Experts are suggesting that there were around 2,000 fewer new homes built in Lincolnshire in 2014 than there should have been, however Lincoln performed well on housing targets.
Government figures published on Tuesday, February 24, highlighted that across the East Midlands 11,730 new homes were built, a shortfall of 8,770
Analysis by the National Housing Federation predicts that Lincolnshire needs 4,021 every year plus 190 social homes.
Of Lincolnshire’s 4,021 new homes need for 2014, 2,050 homes were built – a shortfall of 1,971.
In Lincoln 20 more new homes were built than the federation’s predicted target of 130. The city also met social housing needs, with four more than predicted.
The biggest shortfall noted in the area’s listed was in South Kesteven, where 184 fewer homes were built than the predicted need.
The figures, based on census data projections, were highlighted by the federation who said lack of supply is pricing many people out of renting or owning a house in their area.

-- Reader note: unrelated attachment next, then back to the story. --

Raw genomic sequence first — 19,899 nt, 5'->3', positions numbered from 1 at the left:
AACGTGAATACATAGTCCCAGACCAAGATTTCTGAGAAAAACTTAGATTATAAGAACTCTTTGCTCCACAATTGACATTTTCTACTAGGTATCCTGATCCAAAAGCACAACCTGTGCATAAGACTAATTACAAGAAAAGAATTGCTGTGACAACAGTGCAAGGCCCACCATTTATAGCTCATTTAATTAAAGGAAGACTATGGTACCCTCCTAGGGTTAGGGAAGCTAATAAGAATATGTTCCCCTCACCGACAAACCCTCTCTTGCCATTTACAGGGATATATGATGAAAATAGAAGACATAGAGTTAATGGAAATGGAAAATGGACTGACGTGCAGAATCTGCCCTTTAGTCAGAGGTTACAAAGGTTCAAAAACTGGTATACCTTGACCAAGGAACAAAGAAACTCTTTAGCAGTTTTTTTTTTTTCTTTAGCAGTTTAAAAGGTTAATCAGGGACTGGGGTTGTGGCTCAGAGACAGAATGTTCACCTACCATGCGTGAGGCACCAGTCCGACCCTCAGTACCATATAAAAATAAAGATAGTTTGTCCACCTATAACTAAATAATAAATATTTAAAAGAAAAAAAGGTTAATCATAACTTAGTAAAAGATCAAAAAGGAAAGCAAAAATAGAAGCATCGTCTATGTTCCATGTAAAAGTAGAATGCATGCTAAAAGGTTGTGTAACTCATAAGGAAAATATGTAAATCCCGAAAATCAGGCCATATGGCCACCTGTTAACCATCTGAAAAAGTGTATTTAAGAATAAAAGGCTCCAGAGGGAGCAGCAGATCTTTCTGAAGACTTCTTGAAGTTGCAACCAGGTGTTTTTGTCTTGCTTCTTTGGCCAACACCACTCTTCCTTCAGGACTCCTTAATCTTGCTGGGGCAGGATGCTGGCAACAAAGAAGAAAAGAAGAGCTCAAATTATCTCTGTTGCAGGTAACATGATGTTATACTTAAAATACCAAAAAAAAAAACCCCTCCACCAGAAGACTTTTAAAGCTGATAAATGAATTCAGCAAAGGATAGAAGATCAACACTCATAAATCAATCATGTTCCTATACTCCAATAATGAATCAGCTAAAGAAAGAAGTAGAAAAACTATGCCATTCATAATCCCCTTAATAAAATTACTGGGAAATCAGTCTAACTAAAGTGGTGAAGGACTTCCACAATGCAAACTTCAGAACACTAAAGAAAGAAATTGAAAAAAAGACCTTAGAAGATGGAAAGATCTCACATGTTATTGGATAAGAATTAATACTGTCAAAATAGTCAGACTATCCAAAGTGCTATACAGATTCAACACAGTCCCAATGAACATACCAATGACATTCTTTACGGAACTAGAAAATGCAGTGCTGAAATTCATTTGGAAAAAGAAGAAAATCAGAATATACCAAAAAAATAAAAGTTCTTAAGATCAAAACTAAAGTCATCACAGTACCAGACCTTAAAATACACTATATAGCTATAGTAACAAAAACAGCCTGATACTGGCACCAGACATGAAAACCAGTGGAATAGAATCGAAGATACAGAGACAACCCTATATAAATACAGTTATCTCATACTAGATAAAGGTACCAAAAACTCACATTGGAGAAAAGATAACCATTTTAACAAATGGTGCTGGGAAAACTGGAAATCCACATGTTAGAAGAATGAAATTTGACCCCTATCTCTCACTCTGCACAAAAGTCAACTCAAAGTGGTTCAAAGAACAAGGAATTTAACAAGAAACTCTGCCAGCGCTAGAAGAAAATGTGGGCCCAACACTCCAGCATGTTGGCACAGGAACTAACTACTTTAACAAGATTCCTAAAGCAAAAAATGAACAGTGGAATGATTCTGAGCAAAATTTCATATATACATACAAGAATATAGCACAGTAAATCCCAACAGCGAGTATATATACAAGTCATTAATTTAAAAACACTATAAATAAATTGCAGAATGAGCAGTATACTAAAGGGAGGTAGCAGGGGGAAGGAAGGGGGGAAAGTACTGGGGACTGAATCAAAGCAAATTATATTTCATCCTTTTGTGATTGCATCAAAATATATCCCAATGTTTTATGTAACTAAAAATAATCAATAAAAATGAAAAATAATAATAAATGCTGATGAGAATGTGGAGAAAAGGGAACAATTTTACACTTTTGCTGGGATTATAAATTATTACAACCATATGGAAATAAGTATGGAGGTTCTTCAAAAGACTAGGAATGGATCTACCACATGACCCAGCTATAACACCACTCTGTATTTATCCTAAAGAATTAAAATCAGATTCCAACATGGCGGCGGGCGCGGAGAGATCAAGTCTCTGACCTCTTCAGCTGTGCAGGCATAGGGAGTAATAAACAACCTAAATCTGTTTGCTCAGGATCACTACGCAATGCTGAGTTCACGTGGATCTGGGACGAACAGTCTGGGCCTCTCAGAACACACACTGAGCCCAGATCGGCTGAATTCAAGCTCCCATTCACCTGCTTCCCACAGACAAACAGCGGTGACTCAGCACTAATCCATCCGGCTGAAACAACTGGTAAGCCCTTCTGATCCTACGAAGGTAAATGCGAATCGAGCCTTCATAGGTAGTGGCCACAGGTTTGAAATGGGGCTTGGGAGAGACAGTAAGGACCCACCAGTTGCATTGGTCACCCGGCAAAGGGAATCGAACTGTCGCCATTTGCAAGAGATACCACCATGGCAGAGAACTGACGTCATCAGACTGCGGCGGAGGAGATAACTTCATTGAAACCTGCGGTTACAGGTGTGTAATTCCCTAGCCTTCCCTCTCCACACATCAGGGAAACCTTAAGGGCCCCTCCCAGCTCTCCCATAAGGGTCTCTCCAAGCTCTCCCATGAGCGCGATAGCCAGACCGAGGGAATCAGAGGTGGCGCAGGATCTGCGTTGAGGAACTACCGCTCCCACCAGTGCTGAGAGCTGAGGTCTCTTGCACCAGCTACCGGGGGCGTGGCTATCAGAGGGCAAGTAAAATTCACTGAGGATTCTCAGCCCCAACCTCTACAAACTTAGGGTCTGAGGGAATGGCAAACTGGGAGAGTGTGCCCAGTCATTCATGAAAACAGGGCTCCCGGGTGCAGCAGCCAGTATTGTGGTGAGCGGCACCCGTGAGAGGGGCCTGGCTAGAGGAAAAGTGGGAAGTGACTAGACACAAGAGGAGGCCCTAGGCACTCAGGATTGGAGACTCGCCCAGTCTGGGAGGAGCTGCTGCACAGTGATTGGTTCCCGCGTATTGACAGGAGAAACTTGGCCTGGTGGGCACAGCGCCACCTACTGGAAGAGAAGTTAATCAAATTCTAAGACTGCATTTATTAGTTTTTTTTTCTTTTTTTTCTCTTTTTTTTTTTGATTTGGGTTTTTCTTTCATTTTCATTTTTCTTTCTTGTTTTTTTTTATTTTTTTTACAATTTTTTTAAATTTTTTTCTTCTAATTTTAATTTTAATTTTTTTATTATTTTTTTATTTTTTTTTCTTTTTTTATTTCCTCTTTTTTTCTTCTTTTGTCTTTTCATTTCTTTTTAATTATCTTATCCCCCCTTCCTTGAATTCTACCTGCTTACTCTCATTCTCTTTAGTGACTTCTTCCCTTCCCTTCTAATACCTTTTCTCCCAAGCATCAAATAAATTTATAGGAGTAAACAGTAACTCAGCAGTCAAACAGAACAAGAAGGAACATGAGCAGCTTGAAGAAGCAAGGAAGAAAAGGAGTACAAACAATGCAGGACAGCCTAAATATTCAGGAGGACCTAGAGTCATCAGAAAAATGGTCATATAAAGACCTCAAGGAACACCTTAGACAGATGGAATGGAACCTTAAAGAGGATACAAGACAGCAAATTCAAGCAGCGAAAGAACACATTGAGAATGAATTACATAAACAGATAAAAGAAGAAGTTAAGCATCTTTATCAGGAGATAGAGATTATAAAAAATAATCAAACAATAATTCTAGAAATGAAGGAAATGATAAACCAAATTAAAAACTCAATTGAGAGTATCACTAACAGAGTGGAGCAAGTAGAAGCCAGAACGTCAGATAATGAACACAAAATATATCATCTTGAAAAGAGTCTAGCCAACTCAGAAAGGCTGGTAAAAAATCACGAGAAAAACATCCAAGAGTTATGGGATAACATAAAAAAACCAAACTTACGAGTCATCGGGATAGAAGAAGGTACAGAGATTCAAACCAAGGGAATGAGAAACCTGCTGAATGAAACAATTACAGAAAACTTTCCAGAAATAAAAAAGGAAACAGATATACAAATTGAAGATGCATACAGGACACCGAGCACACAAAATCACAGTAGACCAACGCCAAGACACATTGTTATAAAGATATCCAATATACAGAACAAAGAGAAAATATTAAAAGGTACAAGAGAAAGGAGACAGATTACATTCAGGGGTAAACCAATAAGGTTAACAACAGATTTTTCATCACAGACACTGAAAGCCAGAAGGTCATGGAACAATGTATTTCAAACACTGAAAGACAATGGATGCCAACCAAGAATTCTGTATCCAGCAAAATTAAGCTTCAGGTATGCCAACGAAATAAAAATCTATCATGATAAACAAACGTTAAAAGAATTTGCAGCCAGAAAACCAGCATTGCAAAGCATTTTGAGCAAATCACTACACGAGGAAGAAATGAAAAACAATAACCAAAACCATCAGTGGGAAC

House building in England is below the 125,000 target for the sixth year in a row.
David Orr, Chief Executive of the National Housing Federation, said: “The alarm bells sounded long ago, and yet nothing seems to have changed.
“For the sixth year a row, new home building is at rock bottom. The public are now thoroughly aware that this country is facing a housing crisis on an unprecedented scale and despite a spate of short-term initiatives there is no grand plan.
“Unless we act now and get building more housing of all types, but particularly genuinely affordable housing, we are in danger of making today’s housing crisis our children’s problem. That’s why we’re asking that politicians get their heads out the sand and commit to a long-term plan to ending the housing crisis within a generation.”